May 21, 2024

Does Your Professional Conduct, Respectful Communications, or Civility Policy Violate the NLRA?

An employer maintained two policies regarding workplace conduct. One was “How we communicate: Partners are expected to communicate with other partners and customers in a professional and respectful manner at all times.” The other was, “Commitment to a respectful workplace: We treat each other with dignity and respect, and connect with transparency.” The guide that contained these policies also had a “savings clause” that read, “the policies in the guide should not be interpreted to interfere with employee communications regarding terms and conditions of employment.”    Sounds pretty straightforward, yes? Keep reading.

After receiving corrective action regarding her alleged disrespectful conduct towards more than one supervisor, on more than one occasion, and in violation of these policies, an employee was fired. This employee had also been leading a union organizing effort. The employee filed a claim with the National Labor Relations Board (NLRB) claiming the employer’s policies and firing her for disobeying those policies violated the National Labor Relations Act (NLRA), including her Section 7 rights – to act in concert for employees’ mutual aid and protection regarding wages, hours, and conditions of employment.

The NLRB agreed! The Board found the two policies were “overbroad” and violated the NLRA.  Really? How or why did the NLRB find these to be overbroad?!

With regard to the policy, the Board writes, “Respondent’s rules requiring employees to limit themselves to ‘respectful’ communications with other partners, including supervisors and managers, would reasonably tend to chill employees’ exercise of their rights under the Act and…is presumptively unlawful.” (emphasis added)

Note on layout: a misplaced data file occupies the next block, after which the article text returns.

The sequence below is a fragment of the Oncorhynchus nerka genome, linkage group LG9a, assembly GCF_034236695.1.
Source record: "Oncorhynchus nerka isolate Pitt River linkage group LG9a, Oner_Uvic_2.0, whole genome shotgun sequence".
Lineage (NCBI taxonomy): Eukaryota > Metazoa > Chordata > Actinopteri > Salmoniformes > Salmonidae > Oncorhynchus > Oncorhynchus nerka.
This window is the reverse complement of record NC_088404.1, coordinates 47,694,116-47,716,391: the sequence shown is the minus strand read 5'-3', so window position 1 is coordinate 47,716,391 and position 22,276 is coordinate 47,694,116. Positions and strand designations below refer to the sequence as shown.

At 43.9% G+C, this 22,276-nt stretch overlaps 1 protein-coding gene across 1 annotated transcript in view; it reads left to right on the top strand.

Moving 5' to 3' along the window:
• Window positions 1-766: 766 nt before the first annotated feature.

With regard to the savings clause, the Board explained it “would provide, at best, cold comfort to employees.” Why? In the Board’s opinion, the savings clause:

  • did not identify either of the challenged rules and was not repeated in proximity to either rule – which appear in the guide roughly 20 pages and 40 pages away from the savings clause;
  • only acknowledges the employees’ rights to engage in communications regarding terms and conditions of employment, not the full panoply of rights under the Act and, in particular, does not mention unions or employees’ right to
    engage in union activity; and
  • the same page that includes the savings clause also states that management can change anything in the guide at “anytime, with or without notice,” and can also “separate a partner from employment at any time, with or without notice.”

The Board directed the employer to (1) reinstate the employee; (2) award backpay; (3) expunge the corrective action from her HR file; (4) rescind its overbroad policies; (5) train employees, supervisors and managers on employee rights under the NLRA; (6) and more.

Tip: Balancing a demand for workplace civility without violating the NLRA is a fine line. The NLRB seems to accept employers’ demands for civility with coworkers. When that demand extends to supervisors or managers, the Board seems to find that has a “chilling” effect upon employees’ ability to exercise their Section 7 rights. Talk to your company’s legal counsel about crafting a policy that strikes a balance between the setting your expectations for workplace civility, recognizing employees’ rights to be free from harassment, bullying, discrimination, and exercising their rights under Section 7 of the NLRA.